( A commentary on John 19: 17-30)
“So they took Jesus, and he went out, bearing his own cross, to the place called the place of a skull, which is called in Hebrew Golgotha. There they crucified him, and with him two others, one on either side, and Jesus between them. Pilate also wrote a title and put it on the cross; it read, ‘Jesus of Nazareth, the King of the Jews’. Many of the Jews read this title, for the place where Jesus was crucified was near the city; and it was written in Hebrew, in Latin, and in Greek. The chief priests of the Jews then said to Pilate, ‘Do not write, The King of the Jews’, but, ‘This man said, I am King of the Jews’. Pilate answered, ‘What I have written I have written’. When the soldiers had crucified Jesus they took his garments and made four parts, one for each soldier; also his tunic. But the tunic was without seam, woven from top to bottom; so they said to one another, ‘Let us not tear it, but cast lots for it to see whose it shall be’. this was to fulfill the scripture. “They parted my garments among them, and for my clothing they cast lots”. So the soldiers did this. But standing by the cross of Jesus were his mother, and his mother’s sister, Mary the wife of Clopas, and Mary Magdalene. When Jesus saw his mother, and the disciple whom he loved standing near, he said to his mother, ‘Woman, behold, your son!’ Then he said to the disciple, ‘Behold, your mother!’ And from that hour the disciple took her to his own home. After this Jesus, knowing that all was now finished, said (to fulfill the scripture), ‘I thirst’. A bowl full of vinegar stood there; so they put a sponge full of the vinegar on hyssop and held it to his mouth. When Jesus had received the vinegar, he said, ‘It is finished’; and he bowed his head and gave up his spirit.” (John 19:17-30)
There are few, if any, who could hear or read of the crucifixion of Jesus Christ and not feel emotion. The incredible ending of the mortal life of a king who ransomed us with his life.
Allow the words of this Gospel to bring you to that scene.
As a passerby, you watch this man struggle to carry the weight of the cross that was pressed down upon him. Listen to the silence of his agony.
When he stumbles and falls, you see the open wounds on his back from the leaded whips used to beat him. As he gets up, watch the blood trickle down his face from the crown of thorns that is embedded around his head. Listen to the loneliness that he felt.
When he is nailed to the cross and the weight of his body causes the pain to become even more unimaginable, listen to his silence as he accepts his father’s will.
We will never know the darkness that surrounded that day. Yet, it is important to remember that our personal darkness is bound to him.
We see it from far off, we see it up close and personal. From the tragedy at the World Trade Towers, the tragedies of wars in Iraq and Afghanistan, we see it in friends and family members who suffer from ailments like cancer and Alzheimer’s, we see it in young men whose lives and minds are so broken they go on senseless shooting sprees in schools, movie theaters, churches and shopping malls.
There is darkness for those who have lost their jobs, for the child born of a mother addicted to crack cocaine, for the homeless, the hungry, for the immigrant crying for asylum from persecution, the destitute and those without jobs here and around the world. For those who have died from Covid. For those who live under oppressive military dictatorships, for those mothers, fathers, sisters or brothers who sit on death row, for those whose lives feel horribly betrayed by someone they once loved.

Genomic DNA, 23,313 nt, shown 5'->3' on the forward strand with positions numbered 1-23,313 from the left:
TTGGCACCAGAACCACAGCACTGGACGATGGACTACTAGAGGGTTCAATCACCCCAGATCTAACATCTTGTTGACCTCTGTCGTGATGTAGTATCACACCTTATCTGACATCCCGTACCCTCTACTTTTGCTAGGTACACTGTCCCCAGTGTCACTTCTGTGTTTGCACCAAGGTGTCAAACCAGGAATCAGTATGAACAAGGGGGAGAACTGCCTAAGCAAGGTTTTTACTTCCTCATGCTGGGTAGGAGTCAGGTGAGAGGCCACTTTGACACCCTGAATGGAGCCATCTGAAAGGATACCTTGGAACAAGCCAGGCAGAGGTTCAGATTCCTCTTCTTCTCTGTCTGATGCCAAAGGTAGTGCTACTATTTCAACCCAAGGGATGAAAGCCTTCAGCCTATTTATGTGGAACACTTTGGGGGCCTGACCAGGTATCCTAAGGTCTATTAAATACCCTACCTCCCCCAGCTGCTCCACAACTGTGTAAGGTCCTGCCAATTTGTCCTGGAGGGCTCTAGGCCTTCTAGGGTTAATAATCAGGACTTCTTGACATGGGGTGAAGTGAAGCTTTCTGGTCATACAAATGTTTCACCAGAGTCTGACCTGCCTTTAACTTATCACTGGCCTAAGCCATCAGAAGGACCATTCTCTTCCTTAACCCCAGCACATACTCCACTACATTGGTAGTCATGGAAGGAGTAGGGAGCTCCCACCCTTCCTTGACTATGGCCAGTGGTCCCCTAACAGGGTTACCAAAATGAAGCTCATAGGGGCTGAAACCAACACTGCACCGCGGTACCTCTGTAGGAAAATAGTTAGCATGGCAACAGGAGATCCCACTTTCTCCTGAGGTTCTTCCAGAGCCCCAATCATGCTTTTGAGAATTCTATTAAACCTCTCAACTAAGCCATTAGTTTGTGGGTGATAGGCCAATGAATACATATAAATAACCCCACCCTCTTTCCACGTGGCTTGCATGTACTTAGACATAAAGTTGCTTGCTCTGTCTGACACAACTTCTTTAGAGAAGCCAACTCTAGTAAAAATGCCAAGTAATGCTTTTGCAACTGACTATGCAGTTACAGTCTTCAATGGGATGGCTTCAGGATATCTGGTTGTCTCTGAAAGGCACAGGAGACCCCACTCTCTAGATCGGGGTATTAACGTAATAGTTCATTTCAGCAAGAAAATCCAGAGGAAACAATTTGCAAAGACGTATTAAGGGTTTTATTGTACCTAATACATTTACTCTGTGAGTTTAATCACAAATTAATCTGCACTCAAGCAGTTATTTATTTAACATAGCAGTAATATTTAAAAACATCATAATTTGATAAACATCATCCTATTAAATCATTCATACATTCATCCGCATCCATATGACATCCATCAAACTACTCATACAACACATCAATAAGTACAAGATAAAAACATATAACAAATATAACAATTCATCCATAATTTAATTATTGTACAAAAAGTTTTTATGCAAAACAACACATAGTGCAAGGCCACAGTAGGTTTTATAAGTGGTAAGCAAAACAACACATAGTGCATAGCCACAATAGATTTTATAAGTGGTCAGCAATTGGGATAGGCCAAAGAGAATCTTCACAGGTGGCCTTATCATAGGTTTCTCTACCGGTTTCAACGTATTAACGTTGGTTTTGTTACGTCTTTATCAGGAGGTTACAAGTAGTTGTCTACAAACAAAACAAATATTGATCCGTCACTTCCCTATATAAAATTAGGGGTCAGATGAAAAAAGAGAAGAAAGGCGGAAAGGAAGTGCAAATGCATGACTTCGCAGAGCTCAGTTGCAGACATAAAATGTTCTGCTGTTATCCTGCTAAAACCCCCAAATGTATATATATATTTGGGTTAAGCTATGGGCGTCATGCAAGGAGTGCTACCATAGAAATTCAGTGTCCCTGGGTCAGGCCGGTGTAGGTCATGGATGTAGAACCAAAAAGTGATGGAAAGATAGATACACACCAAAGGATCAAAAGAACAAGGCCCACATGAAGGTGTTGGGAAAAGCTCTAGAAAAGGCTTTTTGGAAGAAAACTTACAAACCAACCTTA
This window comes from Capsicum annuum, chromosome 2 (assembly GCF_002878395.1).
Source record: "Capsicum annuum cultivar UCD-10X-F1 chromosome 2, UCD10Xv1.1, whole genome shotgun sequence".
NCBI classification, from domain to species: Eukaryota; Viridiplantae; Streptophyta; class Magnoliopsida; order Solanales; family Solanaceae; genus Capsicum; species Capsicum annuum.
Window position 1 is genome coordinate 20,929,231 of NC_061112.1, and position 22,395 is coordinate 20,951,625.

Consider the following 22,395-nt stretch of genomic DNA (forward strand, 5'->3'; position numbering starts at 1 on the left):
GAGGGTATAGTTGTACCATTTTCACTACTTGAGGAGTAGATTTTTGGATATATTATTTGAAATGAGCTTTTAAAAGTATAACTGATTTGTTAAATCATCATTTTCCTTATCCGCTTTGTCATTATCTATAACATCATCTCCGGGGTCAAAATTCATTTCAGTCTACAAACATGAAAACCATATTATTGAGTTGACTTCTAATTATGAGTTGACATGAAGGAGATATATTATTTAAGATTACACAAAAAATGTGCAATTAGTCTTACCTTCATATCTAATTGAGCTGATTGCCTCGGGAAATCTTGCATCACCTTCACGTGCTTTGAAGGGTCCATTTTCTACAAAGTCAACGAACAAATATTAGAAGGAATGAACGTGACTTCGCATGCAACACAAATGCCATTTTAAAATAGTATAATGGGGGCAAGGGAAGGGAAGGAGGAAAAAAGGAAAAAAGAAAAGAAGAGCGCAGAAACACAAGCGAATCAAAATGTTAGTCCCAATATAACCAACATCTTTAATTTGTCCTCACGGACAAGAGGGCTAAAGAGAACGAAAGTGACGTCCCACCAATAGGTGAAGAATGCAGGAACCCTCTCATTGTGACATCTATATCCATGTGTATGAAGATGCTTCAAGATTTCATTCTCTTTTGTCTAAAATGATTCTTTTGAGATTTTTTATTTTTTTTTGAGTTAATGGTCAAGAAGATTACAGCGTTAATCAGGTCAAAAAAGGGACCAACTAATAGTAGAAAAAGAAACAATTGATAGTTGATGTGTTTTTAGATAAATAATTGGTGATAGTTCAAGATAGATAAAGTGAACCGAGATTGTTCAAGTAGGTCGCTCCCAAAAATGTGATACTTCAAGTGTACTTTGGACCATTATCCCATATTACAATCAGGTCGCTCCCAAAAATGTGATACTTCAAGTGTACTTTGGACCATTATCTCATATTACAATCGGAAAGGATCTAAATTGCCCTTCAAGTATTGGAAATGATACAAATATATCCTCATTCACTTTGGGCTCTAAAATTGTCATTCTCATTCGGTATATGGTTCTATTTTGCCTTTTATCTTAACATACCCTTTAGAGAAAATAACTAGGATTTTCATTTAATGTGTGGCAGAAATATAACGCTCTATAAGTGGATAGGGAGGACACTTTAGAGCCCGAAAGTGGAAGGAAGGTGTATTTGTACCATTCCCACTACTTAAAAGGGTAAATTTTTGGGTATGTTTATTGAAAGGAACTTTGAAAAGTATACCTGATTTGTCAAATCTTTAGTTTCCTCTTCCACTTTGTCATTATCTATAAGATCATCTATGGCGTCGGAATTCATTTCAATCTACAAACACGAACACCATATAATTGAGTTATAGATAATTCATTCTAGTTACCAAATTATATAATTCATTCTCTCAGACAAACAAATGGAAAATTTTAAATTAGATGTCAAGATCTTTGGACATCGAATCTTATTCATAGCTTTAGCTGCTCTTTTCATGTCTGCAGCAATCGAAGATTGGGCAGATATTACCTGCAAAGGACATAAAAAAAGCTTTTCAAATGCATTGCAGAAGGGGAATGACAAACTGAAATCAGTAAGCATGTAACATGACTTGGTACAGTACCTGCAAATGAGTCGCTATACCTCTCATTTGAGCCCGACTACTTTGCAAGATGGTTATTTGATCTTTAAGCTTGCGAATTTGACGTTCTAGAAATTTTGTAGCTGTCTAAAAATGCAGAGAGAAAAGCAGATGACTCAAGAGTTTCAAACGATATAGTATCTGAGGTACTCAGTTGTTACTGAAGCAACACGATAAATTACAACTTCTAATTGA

We know about darkness.
In each of those moments, and those unspoken, we know about darkness. And that is why we need to listen to his final words. ‘It is finished.’
If there is one moment to remember, it is that final moment, when Jesus bows his head and gives up his spirit – that moment when God’s Passion becomes our Passion. From his body flowed the gift of the Holy Spirit. In his hour of glory and triumph on the cross, the fullness of God’s total self-giving to mankind is shown.
The man who healed people, helped people, fed people, gave outsiders dignity, and welcomed all to sit at his table and share a meal, gives his spirit to us. The question that resides deep within the rituals of Good Friday, however, is, will we accept his spirit? Will we use his spirit as our strength?
Will we take God’s Spirit and make it our own? Will we set our sails to capture God’s divine wind, breath and spirit and allow it to direct us and take us to places we have never been to do things we have never done?
The world needs His Spirit. The world needs your spirit. You can accept His Spirit, which he gives away, which is given for the world, not just for Christians, not just for believers, but for the whole world, and you can do something beautiful with your life and bear much fruit.
The World needs you. All of us who follow his way need you. God needs you. We all need one another.
Prayer of The Day
“Lord Jesus Christ, by your death on the cross you have won pardon for us and freedom from the tyranny of sin and death. May I live in the joy and freedom of your victory over sin and death.”
Jesus was crucified for his claim to be King. The Jews had understood that the Messiah would come as their king to establish God’s reign for them. They wanted a king who would free them from tyranny and foreign domination. Little did they understand what kind of kingship Jesus claimed to have. Jesus came to conquer hearts and souls for an imperishable kingdom, rather than to conquer perishable lands and entitlements. Jesus came so that you and I would be freed from eternal darkness. Jesus came so that his gift of love, and hope, and eternal peace would be our gift to claim for our lives.